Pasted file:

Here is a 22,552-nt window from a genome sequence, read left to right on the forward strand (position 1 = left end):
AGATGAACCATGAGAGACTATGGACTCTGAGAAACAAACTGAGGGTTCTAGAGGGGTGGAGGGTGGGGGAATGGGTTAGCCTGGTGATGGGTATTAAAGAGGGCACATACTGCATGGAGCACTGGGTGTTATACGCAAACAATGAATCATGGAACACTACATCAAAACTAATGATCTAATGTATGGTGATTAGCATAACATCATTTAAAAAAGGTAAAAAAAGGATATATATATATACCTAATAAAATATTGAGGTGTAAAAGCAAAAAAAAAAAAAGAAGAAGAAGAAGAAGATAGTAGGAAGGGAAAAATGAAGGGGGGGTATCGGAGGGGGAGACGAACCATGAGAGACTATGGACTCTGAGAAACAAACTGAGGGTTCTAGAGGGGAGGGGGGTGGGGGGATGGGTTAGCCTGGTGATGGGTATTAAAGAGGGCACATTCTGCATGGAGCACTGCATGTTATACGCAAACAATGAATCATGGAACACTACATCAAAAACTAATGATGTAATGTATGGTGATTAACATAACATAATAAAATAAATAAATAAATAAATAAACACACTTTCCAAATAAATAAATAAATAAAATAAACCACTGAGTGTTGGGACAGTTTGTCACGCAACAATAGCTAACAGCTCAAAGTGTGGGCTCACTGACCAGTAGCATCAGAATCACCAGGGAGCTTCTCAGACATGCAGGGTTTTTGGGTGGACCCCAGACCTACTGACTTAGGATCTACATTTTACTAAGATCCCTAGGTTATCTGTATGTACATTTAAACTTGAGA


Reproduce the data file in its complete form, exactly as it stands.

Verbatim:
Here is a 22,552-nt window from a genome sequence, read left to right on the forward strand (position 1 = left end):
AGATGAACCATGAGAGACTATGGACTCTGAGAAACAAACTGAGGGTTCTAGAGGGGTGGAGGGTGGGGGAATGGGTTAGCCTGGTGATGGGTATTAAAGAGGGCACATACTGCATGGAGCACTGGGTGTTATACGCAAACAATGAATCATGGAACACTACATCAAAACTAATGATCTAATGTATGGTGATTAGCATAACATCATTTAAAAAAGGTAAAAAAAGGATATATATATATACCTAATAAAATATTGAGGTGTAAAAGCAAAAAAAAAAAAAGAAGAAGAAGAAGAAGATAGTAGGAAGGGAAAAATGAAGGGGGGGTATCGGAGGGGGAGACGAACCATGAGAGACTATGGACTCTGAGAAACAAACTGAGGGTTCTAGAGGGGAGGGGGGTGGGGGGATGGGTTAGCCTGGTGATGGGTATTAAAGAGGGCACATTCTGCATGGAGCACTGCATGTTATACGCAAACAATGAATCATGGAACACTACATCAAAAACTAATGATGTAATGTATGGTGATTAACATAACATAATAAAATAAATAAATAAATAAATAAACACACTTTCCAAATAAATAAATAAATAAAATAAACCACTGAGTGTTGGGACAGTTTGTCACGCAACAATAGCTAACAGCTCAAAGTGTGGGCTCACTGACCAGTAGCATCAGAATCACCAGGGAGCTTCTCAGACATGCAGGGTTTTTGGGTGGACCCCAGACCTACTGACTTAGGATCTACATTTTACTAAGATCCCTAGGTTATCTGTATGTACATTTAAACTTGAGA